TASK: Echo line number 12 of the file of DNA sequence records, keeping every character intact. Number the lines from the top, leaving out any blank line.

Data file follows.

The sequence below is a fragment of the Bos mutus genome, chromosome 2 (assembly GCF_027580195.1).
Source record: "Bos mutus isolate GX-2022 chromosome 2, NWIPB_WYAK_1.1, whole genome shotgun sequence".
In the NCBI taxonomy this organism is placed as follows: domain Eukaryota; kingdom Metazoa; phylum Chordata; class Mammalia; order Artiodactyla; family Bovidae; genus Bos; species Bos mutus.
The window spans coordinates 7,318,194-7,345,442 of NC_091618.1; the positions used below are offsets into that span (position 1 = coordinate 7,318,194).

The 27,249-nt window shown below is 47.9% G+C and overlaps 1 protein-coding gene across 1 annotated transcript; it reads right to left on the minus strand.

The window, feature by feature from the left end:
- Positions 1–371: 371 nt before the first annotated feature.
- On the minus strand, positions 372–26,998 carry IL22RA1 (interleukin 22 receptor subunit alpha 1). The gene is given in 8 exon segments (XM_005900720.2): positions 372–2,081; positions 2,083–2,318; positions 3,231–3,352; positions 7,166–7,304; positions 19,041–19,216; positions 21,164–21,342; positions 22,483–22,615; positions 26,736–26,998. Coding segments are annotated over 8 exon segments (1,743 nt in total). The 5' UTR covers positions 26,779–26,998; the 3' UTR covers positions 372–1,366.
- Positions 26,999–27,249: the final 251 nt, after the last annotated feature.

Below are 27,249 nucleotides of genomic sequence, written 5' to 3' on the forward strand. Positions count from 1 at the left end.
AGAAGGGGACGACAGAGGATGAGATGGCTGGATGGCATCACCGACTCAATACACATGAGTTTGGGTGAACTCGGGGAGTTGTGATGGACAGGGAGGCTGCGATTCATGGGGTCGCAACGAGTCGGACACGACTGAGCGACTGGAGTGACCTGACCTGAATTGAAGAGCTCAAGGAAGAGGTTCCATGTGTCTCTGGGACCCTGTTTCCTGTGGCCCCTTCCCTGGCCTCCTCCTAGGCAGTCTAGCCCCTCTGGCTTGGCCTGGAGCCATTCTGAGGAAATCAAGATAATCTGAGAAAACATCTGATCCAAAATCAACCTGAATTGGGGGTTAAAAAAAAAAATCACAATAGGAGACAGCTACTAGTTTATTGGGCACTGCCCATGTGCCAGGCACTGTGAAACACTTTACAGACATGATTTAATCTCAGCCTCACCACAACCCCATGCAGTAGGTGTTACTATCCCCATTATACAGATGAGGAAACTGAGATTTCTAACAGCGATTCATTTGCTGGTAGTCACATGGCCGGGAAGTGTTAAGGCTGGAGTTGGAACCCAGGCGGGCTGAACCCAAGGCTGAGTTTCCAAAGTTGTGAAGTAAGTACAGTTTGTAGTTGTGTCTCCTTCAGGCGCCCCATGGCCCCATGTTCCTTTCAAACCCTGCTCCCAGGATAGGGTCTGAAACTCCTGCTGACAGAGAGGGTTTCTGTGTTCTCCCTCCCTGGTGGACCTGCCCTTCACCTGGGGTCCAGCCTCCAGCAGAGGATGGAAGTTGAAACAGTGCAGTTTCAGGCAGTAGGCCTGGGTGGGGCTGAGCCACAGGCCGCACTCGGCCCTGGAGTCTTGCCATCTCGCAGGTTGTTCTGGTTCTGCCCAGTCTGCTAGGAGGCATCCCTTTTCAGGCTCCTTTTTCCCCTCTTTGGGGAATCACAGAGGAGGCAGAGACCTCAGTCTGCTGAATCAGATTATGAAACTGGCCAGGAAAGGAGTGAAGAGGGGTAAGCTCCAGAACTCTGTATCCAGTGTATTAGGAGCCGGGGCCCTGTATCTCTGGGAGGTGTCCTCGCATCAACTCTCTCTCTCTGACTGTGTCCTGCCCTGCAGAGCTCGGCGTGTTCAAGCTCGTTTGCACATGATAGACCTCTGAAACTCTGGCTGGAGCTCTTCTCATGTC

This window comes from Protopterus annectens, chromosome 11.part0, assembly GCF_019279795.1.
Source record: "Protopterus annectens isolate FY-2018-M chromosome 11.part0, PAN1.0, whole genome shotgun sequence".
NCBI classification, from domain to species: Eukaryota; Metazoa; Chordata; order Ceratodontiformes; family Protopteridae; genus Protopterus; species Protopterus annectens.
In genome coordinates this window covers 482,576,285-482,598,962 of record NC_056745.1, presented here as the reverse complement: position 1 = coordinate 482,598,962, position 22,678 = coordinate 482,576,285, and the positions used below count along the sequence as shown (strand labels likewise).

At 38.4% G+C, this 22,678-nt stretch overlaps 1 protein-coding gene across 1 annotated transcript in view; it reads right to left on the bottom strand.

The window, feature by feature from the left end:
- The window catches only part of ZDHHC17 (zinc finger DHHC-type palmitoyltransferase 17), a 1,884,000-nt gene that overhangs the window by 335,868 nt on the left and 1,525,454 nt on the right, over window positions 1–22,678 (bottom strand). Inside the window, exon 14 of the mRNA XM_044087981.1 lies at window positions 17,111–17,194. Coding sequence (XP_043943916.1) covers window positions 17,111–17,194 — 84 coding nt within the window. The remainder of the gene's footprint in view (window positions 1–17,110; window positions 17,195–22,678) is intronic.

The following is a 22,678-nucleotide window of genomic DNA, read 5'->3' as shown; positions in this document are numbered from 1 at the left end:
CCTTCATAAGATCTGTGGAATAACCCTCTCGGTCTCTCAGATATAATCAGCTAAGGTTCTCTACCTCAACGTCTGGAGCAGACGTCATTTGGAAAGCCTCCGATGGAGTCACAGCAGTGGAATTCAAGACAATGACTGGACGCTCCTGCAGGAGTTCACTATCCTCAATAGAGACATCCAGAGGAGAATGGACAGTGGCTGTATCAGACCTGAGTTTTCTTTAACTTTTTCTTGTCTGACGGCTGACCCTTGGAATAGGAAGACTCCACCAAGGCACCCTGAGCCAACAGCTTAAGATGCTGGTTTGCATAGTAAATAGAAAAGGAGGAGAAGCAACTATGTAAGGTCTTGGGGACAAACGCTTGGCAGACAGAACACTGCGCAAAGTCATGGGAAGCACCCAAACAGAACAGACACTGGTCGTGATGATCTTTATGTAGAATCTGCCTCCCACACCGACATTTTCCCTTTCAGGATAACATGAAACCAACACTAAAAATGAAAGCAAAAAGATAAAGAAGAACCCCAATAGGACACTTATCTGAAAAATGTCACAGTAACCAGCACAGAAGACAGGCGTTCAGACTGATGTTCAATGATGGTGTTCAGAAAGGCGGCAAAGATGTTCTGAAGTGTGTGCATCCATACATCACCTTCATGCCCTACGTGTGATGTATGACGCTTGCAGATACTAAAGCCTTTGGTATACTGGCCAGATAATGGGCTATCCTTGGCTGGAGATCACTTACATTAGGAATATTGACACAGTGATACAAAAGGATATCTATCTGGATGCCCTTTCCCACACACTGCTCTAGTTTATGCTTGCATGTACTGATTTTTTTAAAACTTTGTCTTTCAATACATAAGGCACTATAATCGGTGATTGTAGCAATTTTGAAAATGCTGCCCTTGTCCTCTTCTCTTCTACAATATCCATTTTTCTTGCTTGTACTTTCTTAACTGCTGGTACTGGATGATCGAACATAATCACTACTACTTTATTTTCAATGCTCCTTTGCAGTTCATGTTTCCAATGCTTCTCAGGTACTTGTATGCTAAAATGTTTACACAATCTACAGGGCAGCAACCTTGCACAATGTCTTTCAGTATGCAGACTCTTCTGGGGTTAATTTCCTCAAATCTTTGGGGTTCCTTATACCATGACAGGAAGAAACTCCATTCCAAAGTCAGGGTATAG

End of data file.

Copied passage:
This window comes from Protopterus annectens, chromosome 11.part0, assembly GCF_019279795.1.